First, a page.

Humans have been eating cannabis for well over a millennium, but society's love for edibles has seriously ramped up over the past decade, as legal pot has become more mainstream. Today you can snack on much more than weed brownies in Colorado, with dispensaries offering candy bars, gummies, coffee and plenty of other food and drink options.
But the grandaddy of all cannabis edibles doesn't get the same love. Majoun, the Persian creation containing dates, nuts, spices and hash, has been enjoyed in the Eastern hemisphere for centuries, and gained international notoriety in the ’50s, when Alice B. Toklas accidentally published the recipe in her legendary cookbook. Good luck finding it at local dispensaries, though: I've yet to walk into a pot shop with majoun on the menu.
So we decided to make our own.
The majoun recipe, which later become bastardized into the weed brownies we know today, is easy, inexpensive and delicious — and also has some pretty rich roots when you dive into Persian history. We re-created the recipe for about $40 at home (and it's much cheaper once you stock up on the right spices).
Majoun (with thanks to Alice B. Toklas)
makes fourteen balls; around 80 milligrams of THC per serving
One stick of butter
Twelve pitted dates
Twelve figs (stems cut off)
2 grams of hash
10 ounces of chopped nuts (your choice, but make sure almonds are in the mix)
1/2 cup of honey
3 tablespoons of flour
1 teaspoon of salt
1 ounce of powdered spice mixture (a combination of ground black pepper, cardamom, cinnamon, turmeric, coriander or cloves, mixed to your taste)
In an oven or on a stovetop, combine your hash and butter (regular cannabutter will also work, but the majoun will taste much more like weed) and cook at around 250 degrees or medium heat for about twenty minutes, stirring occasionally.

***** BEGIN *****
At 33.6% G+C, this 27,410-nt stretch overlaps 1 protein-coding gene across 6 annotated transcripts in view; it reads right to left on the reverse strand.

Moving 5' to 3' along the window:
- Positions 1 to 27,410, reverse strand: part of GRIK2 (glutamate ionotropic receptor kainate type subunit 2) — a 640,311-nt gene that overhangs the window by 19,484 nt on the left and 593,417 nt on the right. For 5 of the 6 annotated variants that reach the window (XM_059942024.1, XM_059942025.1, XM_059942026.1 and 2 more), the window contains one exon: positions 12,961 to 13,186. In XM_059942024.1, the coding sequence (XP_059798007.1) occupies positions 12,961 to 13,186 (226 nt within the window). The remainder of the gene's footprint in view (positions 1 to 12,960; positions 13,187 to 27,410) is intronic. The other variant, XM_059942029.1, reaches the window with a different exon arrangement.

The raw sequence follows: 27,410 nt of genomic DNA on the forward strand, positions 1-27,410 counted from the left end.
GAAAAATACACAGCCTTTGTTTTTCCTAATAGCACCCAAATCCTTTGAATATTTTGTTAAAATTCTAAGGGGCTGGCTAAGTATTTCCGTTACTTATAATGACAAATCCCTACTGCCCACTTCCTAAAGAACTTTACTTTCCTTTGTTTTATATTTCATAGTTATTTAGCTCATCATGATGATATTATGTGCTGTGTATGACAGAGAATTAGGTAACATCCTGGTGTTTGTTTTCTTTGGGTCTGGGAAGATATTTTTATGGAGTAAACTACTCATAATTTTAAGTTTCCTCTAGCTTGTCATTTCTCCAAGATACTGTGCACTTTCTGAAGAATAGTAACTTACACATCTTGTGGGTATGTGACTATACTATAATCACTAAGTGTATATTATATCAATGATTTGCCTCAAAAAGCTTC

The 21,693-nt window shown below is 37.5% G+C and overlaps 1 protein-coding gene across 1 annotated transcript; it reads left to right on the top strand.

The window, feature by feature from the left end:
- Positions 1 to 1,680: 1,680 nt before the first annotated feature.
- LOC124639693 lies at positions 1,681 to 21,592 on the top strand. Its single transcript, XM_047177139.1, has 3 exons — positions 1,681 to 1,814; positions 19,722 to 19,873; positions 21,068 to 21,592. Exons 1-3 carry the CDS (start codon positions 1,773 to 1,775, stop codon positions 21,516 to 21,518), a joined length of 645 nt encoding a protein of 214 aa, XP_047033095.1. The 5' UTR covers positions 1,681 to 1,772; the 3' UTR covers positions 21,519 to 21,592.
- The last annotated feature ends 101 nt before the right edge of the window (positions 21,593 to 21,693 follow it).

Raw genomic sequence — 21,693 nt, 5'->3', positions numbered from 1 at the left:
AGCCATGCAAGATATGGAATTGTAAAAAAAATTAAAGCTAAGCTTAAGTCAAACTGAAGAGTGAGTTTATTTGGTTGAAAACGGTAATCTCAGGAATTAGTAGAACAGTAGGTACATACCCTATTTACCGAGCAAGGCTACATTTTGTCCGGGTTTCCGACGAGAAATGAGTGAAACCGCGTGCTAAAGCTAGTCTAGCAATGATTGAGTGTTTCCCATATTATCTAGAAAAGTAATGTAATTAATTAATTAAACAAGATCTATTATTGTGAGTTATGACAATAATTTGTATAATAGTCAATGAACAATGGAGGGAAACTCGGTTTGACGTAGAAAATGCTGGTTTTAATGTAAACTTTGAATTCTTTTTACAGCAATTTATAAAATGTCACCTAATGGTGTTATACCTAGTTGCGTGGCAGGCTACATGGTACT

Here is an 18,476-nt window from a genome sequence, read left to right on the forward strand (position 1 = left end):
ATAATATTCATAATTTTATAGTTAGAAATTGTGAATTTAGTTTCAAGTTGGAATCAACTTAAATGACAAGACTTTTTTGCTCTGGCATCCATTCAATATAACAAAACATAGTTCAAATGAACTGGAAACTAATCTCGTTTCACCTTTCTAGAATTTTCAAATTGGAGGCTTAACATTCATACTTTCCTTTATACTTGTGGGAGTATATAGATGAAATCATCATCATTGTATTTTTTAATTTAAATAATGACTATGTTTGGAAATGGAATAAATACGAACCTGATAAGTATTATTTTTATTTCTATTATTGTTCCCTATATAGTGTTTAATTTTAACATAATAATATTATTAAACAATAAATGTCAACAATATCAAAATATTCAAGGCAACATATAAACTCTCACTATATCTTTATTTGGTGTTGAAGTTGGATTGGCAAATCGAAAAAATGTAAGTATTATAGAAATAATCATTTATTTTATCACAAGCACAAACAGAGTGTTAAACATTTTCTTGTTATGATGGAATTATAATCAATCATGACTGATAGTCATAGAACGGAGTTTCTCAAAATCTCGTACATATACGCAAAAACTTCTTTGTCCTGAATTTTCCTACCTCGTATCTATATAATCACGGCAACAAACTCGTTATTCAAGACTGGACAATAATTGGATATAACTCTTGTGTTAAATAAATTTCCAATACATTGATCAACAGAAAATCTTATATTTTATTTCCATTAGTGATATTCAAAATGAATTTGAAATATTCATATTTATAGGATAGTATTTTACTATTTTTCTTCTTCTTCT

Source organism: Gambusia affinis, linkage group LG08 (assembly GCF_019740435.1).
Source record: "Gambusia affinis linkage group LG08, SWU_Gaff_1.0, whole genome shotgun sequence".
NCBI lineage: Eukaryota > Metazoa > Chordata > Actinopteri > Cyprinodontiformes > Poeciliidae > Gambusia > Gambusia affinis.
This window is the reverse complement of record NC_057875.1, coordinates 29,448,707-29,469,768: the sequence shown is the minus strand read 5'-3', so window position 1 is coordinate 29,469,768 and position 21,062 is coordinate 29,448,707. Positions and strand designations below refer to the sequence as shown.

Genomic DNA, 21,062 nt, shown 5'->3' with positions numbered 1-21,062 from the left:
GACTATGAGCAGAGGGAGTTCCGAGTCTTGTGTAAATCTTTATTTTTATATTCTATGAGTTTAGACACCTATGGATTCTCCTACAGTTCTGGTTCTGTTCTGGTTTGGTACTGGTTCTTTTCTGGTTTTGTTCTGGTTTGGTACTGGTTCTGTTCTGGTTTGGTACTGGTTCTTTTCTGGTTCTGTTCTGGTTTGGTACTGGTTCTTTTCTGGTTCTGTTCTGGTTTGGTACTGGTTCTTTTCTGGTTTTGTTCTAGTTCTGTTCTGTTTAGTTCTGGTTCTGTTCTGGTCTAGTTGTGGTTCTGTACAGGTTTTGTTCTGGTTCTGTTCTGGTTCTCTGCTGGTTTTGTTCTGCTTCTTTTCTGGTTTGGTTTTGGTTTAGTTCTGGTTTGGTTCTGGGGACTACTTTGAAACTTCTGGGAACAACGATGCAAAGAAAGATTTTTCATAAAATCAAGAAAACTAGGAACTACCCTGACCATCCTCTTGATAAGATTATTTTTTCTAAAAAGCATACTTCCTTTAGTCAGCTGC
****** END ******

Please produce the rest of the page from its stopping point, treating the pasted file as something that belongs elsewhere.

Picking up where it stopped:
Dice the figs and dates. If you have a food processor, use it to grind the nuts — but a sharp blade and some elbow grease will work, too. Set aside 1/3 of ground nut mix for later.
Remove the hash butter and pour it in a medium saucepan over low heat, then add the flour. Whisk the mixture while it simmers for about five minutes. Remove when the butter is slightly browned, and add salt.
Combine the fruit, nuts, honey, butter and spices in a large bowl. Knead the ingredients with your hands until they're well-mixed. Add more flour, fruit and/or spices if it feels too soupy, but continue taste-testing to make sure the majoun doesn't get too zesty.
Refrigerate for twenty to thirty minutes.
Remove the mixture from the fridge, and roll it into balls: fourteen single-serving portions. Rub the majoun balls in the remaining nut mix. Keep the majoun in the fridge for a couple of weeks, or freeze it for a rainy day.
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